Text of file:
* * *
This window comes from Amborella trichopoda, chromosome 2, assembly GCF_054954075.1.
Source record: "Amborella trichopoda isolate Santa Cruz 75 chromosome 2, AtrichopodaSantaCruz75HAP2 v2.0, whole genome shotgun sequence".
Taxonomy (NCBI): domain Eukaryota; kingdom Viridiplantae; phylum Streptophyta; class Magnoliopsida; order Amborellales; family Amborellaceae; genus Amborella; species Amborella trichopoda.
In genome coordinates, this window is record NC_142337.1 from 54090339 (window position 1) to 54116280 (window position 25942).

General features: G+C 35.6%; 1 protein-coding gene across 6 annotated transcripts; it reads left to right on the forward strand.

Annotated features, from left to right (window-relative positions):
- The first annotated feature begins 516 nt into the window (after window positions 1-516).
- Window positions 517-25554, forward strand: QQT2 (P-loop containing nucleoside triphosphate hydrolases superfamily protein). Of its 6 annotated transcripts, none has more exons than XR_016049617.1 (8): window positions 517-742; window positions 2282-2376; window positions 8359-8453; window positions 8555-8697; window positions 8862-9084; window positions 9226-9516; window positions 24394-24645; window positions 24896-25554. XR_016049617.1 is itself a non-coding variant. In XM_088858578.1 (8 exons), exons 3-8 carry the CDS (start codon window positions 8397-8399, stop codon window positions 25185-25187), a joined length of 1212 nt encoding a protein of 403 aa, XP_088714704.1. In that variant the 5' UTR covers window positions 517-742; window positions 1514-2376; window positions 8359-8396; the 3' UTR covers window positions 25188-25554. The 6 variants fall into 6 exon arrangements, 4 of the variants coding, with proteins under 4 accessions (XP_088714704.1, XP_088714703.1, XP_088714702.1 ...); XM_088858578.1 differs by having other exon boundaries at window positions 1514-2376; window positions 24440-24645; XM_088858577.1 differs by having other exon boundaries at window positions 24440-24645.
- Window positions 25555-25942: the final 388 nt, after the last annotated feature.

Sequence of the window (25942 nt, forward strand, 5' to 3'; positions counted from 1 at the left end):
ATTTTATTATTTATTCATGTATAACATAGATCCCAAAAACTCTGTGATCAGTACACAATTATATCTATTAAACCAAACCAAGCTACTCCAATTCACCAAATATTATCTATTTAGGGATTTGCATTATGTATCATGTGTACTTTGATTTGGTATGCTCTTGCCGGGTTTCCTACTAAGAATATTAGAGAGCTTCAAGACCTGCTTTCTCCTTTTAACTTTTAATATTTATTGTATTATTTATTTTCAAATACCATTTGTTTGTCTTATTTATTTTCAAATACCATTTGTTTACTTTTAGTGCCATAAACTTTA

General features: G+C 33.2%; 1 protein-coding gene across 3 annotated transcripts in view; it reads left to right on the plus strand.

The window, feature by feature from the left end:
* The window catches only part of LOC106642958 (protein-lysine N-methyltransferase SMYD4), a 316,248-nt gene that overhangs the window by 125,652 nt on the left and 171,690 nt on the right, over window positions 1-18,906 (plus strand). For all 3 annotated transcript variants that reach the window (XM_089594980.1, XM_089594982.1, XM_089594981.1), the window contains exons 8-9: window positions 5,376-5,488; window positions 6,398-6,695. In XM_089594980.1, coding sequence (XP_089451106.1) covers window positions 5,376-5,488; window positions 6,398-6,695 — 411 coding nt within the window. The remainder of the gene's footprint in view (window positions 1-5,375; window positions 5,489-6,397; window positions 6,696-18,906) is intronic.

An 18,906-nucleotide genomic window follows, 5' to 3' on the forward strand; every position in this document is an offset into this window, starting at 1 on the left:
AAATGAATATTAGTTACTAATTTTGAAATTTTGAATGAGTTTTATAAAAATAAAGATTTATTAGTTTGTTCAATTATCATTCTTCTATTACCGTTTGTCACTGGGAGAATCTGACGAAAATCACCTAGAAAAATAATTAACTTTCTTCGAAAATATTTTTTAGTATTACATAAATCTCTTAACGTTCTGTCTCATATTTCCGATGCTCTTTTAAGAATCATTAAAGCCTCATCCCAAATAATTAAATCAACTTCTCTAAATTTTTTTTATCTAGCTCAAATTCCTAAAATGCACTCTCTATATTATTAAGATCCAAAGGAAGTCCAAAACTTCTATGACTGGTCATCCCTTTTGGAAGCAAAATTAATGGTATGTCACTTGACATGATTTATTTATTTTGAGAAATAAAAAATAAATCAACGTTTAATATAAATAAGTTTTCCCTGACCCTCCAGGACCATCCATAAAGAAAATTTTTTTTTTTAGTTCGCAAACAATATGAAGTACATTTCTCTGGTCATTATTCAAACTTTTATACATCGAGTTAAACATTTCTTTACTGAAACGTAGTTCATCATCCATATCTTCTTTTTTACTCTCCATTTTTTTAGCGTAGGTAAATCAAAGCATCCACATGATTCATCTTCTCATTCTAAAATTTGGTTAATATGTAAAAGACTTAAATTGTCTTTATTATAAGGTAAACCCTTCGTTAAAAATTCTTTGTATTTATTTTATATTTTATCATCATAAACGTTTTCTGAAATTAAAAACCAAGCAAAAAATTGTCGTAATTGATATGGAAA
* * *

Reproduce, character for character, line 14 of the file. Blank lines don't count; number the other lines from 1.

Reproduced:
* The window catches only part of LOC106642958 (protein-lysine N-methyltransferase SMYD4), a 316,248-nt gene that overhangs the window by 125,652 nt on the left and 171,690 nt on the right, over window positions 1-18,906 (plus strand). For all 3 annotated transcript variants that reach the window (XM_089594980.1, XM_089594982.1, XM_089594981.1), the window contains exons 8-9: window positions 5,376-5,488; window positions 6,398-6,695. In XM_089594980.1, coding sequence (XP_089451106.1) covers window positions 5,376-5,488; window positions 6,398-6,695 — 411 coding nt within the window. The remainder of the gene's footprint in view (window positions 1-5,375; window positions 5,489-6,397; window positions 6,696-18,906) is intronic.